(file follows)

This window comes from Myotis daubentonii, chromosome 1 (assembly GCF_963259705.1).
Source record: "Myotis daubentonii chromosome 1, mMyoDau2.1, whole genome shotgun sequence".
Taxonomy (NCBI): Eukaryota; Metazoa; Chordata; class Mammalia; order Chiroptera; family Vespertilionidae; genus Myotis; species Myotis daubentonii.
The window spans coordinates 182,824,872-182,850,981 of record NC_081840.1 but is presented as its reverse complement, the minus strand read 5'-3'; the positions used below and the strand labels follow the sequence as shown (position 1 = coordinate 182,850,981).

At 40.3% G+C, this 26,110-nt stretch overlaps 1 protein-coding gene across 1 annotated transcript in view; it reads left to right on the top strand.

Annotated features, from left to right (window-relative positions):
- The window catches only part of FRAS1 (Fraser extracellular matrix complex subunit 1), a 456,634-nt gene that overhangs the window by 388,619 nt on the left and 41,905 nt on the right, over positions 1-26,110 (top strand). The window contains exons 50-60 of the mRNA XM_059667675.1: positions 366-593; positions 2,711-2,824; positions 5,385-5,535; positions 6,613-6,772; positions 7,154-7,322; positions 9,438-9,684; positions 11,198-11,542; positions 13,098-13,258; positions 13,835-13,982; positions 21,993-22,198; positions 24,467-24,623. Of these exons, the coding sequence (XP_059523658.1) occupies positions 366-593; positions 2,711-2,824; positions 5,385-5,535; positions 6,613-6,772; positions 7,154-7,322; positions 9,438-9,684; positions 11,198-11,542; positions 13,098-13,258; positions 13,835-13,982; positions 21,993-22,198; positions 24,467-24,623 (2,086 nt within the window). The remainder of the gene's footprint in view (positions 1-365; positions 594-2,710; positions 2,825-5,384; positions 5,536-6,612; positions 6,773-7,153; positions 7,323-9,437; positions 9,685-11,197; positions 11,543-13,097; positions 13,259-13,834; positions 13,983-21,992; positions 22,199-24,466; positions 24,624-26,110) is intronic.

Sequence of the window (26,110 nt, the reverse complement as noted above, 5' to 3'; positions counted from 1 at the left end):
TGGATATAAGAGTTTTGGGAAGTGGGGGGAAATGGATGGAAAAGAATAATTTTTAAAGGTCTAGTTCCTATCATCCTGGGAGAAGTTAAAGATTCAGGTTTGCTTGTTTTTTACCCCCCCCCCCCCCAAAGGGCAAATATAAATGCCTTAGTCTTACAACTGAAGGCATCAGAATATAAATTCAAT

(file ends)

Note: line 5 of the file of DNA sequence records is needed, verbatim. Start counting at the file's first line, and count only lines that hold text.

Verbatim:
At 40.3% G+C, this 26,110-nt stretch overlaps 1 protein-coding gene across 1 annotated transcript in view; it reads left to right on the top strand.